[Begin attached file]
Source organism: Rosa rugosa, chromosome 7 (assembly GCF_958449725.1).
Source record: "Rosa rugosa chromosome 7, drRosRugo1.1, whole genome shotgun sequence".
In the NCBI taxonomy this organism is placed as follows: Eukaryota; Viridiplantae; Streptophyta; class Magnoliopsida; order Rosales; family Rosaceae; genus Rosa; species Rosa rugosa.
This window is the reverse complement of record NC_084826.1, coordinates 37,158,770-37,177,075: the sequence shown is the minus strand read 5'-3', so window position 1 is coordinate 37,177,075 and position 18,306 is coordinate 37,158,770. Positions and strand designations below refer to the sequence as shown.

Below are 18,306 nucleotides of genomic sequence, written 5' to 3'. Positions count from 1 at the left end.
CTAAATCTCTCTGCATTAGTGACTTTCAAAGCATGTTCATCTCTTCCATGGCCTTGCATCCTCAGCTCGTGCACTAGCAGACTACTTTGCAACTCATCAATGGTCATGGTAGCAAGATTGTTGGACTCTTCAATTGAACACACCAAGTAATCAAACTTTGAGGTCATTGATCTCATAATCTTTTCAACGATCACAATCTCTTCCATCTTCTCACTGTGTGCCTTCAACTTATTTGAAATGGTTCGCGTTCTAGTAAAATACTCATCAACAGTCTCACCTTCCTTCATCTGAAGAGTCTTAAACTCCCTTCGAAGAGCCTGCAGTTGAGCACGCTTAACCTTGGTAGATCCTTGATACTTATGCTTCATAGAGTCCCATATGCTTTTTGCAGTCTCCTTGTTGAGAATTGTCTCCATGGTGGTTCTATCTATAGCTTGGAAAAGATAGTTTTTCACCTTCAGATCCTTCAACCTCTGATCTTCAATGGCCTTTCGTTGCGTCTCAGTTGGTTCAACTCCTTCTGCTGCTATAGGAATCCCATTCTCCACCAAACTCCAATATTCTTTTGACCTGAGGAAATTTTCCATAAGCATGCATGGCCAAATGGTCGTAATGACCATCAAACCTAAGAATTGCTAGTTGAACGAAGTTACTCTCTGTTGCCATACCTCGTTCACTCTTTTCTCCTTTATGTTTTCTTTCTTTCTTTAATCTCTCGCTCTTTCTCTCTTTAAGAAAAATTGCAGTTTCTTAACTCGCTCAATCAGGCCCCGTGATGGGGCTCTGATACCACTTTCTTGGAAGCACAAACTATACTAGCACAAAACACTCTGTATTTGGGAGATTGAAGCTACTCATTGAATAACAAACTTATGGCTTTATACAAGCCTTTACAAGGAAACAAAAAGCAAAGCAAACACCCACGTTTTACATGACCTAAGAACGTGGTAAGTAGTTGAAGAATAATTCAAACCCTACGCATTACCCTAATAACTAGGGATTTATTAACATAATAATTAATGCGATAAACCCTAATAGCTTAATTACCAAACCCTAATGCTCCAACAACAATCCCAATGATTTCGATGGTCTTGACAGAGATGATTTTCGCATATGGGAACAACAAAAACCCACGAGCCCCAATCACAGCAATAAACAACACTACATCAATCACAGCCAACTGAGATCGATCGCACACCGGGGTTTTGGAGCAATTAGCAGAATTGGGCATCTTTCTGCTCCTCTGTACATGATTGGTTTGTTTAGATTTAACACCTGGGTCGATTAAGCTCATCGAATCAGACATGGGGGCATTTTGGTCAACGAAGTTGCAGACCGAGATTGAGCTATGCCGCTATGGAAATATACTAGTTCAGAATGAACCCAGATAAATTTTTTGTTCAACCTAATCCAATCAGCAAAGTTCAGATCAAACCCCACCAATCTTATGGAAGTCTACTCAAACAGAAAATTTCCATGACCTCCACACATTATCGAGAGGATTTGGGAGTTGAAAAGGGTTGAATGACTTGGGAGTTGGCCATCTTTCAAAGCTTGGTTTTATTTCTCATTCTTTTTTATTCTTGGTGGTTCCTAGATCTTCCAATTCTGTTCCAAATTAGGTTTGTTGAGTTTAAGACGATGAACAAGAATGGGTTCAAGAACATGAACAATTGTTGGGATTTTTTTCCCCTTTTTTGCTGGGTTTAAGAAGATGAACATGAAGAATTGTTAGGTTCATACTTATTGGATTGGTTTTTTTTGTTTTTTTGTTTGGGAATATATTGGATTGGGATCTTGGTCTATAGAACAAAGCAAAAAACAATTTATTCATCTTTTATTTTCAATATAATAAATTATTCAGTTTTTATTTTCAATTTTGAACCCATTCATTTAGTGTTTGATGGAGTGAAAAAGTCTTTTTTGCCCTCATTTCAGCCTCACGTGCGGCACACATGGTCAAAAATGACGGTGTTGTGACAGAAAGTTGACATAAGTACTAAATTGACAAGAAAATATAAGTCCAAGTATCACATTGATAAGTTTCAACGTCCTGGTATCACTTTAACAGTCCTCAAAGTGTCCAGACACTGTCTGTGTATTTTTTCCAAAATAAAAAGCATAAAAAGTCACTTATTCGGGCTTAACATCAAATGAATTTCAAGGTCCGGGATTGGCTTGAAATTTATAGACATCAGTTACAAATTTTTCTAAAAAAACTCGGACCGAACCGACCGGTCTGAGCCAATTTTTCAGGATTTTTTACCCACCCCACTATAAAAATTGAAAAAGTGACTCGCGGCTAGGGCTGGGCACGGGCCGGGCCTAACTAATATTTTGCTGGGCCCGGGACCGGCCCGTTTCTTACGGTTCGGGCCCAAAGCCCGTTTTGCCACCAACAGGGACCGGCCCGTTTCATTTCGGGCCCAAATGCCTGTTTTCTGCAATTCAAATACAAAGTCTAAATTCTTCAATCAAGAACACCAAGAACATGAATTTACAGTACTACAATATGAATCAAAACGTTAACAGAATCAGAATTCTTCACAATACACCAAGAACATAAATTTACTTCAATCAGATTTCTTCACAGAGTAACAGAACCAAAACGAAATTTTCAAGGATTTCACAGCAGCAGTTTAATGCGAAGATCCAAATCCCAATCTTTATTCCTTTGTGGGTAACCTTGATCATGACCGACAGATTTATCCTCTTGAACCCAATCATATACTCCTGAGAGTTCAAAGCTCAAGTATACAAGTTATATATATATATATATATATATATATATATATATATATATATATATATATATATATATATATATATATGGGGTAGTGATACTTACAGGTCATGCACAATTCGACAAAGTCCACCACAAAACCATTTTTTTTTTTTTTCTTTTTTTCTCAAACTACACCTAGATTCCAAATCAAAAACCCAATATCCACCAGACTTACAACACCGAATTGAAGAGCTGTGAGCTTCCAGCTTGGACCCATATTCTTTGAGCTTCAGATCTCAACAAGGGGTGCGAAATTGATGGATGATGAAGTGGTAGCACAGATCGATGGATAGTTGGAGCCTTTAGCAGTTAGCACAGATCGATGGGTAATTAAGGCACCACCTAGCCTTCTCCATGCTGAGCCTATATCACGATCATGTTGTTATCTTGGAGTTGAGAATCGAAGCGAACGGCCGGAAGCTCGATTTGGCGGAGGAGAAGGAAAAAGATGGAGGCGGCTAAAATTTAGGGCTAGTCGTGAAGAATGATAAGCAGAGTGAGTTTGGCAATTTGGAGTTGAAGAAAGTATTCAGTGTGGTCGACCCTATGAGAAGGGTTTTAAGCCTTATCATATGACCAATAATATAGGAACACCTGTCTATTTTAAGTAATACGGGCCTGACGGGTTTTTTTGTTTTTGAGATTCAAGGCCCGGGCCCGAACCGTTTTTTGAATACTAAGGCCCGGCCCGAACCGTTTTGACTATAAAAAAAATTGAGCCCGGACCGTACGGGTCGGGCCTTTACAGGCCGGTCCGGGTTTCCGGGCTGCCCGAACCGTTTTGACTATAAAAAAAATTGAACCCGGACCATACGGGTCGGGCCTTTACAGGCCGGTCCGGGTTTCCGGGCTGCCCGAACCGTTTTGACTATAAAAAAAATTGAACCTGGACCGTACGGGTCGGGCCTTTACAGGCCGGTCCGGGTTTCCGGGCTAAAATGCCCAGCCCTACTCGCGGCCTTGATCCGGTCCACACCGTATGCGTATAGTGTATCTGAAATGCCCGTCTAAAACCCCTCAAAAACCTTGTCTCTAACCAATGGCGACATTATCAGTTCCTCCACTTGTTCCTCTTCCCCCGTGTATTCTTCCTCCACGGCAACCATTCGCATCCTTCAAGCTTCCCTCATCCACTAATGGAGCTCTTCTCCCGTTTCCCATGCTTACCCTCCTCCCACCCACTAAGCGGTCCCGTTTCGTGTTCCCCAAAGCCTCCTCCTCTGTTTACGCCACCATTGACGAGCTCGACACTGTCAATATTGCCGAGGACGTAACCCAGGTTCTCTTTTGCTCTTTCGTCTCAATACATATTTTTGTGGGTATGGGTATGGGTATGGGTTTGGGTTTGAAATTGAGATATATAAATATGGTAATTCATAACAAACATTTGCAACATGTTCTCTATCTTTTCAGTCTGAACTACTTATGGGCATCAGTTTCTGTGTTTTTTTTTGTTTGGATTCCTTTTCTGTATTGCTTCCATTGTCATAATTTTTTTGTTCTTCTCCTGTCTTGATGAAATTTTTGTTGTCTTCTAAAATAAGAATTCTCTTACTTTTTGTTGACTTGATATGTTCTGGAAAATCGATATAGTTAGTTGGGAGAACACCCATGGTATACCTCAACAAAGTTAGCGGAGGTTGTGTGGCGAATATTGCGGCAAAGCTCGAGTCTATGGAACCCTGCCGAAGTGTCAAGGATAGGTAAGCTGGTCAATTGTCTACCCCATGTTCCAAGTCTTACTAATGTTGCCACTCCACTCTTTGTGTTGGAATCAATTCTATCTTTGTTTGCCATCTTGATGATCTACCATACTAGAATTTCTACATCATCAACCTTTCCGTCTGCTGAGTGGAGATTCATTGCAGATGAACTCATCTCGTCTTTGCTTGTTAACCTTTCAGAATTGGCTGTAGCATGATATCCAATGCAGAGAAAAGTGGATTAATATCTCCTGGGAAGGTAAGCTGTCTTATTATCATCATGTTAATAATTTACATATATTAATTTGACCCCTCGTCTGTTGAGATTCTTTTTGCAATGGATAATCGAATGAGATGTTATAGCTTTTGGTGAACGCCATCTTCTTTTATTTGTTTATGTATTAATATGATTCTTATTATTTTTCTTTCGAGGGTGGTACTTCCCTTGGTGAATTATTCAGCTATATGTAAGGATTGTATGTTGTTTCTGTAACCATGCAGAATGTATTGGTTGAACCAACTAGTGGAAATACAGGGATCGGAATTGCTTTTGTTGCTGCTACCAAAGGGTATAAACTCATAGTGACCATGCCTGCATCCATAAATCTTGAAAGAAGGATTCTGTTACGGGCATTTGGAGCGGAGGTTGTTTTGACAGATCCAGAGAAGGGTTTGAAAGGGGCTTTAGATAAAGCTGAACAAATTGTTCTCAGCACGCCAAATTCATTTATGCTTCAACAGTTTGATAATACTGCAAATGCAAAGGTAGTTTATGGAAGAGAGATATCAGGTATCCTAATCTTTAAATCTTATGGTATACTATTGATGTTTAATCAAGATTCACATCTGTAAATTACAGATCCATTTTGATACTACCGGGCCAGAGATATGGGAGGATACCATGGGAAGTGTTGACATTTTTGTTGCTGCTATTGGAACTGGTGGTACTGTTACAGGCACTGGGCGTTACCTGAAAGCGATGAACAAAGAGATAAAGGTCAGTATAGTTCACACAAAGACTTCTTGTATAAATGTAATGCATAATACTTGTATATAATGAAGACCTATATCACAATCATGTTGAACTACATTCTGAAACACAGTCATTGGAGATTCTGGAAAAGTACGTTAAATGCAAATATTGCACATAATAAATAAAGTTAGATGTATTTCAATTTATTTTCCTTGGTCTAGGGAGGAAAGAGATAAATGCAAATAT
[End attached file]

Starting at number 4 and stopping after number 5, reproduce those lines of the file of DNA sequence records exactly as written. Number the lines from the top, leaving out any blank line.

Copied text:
This window is the reverse complement of record NC_084826.1, coordinates 37,158,770-37,177,075: the sequence shown is the minus strand read 5'-3', so window position 1 is coordinate 37,177,075 and position 18,306 is coordinate 37,158,770. Positions and strand designations below refer to the sequence as shown.

Below are 18,306 nucleotides of genomic sequence, written 5' to 3'. Positions count from 1 at the left end.